2011-02-03 "ENVIRONMENT: Perchlorate: EPA to set limits for drinking water" by Kelly Zito from "San Francisco Chronicle" newspaper
Federal regulators took the first step Wednesday in setting a drinking water limit for perchlorate, a noxious component of rocket fuel, flares and fireworks known to hamper thyroid function and hinder brain development in young children.
The Obama administration's announcement comes after two decades of research showing the dangers posed by the ubiquitous chemical and two years after the Bush administration exempted perchlorate from regulation.
"I applaud EPA's decision to regulate perchlorate in drinking water," Sen. Dianne Feinstein, D-Calif., said in a statement. "Americans simply shouldn't have to worry that the water they drink and cook with will make them sick."
Environmental Protection Agency officials said it will take several years to develop the maximum perchlorate level for tap water - long enough for companies to invent new technologies for decontaminating soil and water.
Public health advocates praised the decision but acknowledged the challenges of taking on those who dispersed most of the perchlorate into the environment: the aerospace and chemical industries, NASA and the Department of Defense. For years, efforts to curtail perchlorate and force the costly clean up of polluted sites have met with resistance from manufacturers and the military, which questioned perchlorate's risks.
"We're extremely pleased - (the EPA) has wanted to do this for a long time," said Jennifer Sass, senior scientist with the Natural Resources Defense Council in Washington, D.C. "We hope they can make it final without any more political interference."
California, one of only a few states that already regulate perchlorate, faces a similar battle in its attempts to enact even stricter guidelines.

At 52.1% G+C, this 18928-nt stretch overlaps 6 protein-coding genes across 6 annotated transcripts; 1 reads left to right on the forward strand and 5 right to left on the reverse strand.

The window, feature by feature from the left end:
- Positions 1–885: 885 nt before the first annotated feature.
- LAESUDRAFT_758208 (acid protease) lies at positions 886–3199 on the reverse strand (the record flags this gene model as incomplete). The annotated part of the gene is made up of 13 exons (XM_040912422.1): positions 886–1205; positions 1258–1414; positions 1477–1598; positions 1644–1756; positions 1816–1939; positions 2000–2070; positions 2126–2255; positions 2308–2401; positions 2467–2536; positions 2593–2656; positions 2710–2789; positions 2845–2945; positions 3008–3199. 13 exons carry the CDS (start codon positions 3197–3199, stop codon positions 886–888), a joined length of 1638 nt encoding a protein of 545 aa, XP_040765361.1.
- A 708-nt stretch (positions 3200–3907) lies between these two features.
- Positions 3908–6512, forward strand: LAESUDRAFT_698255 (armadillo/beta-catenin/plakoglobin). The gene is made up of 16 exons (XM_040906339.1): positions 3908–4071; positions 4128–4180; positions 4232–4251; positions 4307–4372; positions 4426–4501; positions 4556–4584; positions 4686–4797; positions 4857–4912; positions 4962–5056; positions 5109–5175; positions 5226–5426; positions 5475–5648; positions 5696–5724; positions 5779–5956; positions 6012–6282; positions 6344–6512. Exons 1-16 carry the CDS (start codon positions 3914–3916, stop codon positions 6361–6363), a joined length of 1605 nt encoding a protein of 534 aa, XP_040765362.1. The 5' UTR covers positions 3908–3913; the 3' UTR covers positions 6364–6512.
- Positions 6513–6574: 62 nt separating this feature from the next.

Under state law, water utilities serving more than 10,000 customers in California are required to test for perchlorate every year. If the chemical is found at or above 6 parts per billion (the equivalent of 1 teaspoon in an Olympic-size pool), the utility is subject to citations or fines. Above 10 times the maximum, the utility must shut down the source of the water supply.
Most perchlorate contamination in California and 44 other states where the compound has been detected stems from military and munitions operations. Known for its combustible nature, the tasteless, odorless perchlorate was historically used in rocket fuel. Today it is still used in air bags and fireworks.
Its disposal wasn't controlled, however, and excess or out-of-date perchlorate was often dumped into unlined ponds. From there it leached into underground aquifers and rivers - including the Colorado River, which provides water for millions of people throughout several states and Southern California.
Because that water irrigates crops and rangeland, perchlorate also taints a variety of foods. A U.S. Food and Drug Administration study of raw and prepared foods in 2006 found elevated perchlorate levels in everything from ice cream and chocolate bars to raisins and spinach.
Its presence in baby cereal and formula - and breast milk - is particularly worrisome given perchlorate's impacts on the thyroid gland. Chronic exposure to perchlorate can dampen the thyroid's ability to absorb iodide and produce hormones. That, in turn, can disrupt metabolic functions in adults and impede physical and mental development in unborn children and infants.
For that reason, California proposed lowering the maximum perchlorate level in drinking water to 1 part per billion last month.
Gina Solomon, senior scientist at the Natural Resources Defense Council in San Francisco, said California's action underscores the need for a federal standard strong enough to protect the most vulnerable populations.
"So many states have no drinking water standard for perchlorate," she said. "If no one is out there testing, they could be exposed to very harmful levels without knowing."